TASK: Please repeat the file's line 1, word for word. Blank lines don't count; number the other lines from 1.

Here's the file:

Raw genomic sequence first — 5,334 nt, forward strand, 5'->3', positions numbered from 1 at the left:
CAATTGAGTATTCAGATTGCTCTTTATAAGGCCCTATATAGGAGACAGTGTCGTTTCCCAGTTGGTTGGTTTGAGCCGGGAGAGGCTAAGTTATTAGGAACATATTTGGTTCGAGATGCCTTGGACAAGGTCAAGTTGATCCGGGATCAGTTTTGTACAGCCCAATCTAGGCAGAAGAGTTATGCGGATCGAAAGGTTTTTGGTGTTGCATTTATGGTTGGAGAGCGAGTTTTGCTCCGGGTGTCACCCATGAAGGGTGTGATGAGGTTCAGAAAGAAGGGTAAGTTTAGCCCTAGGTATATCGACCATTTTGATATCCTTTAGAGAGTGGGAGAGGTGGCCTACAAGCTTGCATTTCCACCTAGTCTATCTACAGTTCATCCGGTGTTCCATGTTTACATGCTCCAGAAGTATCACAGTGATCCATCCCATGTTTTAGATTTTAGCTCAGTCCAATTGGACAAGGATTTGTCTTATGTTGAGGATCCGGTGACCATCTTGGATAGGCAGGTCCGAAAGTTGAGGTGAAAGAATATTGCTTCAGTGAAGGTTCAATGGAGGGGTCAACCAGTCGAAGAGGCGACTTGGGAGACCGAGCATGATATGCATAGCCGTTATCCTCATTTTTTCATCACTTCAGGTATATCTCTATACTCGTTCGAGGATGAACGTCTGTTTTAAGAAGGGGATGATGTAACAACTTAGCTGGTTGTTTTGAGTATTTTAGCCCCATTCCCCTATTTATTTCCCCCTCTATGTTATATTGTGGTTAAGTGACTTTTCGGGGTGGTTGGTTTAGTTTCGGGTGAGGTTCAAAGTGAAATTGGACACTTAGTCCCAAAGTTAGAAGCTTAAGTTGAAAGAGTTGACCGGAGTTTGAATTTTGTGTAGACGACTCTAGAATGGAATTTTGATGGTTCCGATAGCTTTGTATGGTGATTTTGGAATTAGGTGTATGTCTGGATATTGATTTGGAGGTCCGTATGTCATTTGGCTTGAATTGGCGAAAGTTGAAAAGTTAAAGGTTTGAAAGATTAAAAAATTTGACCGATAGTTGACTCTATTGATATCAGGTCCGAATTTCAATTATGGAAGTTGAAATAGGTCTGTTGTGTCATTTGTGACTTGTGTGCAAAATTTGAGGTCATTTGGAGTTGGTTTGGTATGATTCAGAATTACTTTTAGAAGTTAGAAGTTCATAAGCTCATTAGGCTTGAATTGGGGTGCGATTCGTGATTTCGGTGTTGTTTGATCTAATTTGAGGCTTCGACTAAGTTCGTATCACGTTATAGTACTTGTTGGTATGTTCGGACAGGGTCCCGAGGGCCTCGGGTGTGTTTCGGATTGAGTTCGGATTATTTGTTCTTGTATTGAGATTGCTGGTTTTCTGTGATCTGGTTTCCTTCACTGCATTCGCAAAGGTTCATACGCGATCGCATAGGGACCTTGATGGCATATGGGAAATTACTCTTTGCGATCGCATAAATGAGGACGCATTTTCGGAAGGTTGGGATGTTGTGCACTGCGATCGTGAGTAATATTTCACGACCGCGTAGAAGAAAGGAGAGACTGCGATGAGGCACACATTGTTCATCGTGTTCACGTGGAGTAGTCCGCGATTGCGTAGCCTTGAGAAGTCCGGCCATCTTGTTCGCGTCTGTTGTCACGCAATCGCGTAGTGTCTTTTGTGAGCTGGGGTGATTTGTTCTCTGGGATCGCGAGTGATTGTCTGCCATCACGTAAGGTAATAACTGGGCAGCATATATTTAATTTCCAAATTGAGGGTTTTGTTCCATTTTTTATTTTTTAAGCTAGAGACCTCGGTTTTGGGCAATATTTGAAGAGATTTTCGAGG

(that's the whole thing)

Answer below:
Raw genomic sequence first — 5,334 nt, forward strand, 5'->3', positions numbered from 1 at the left: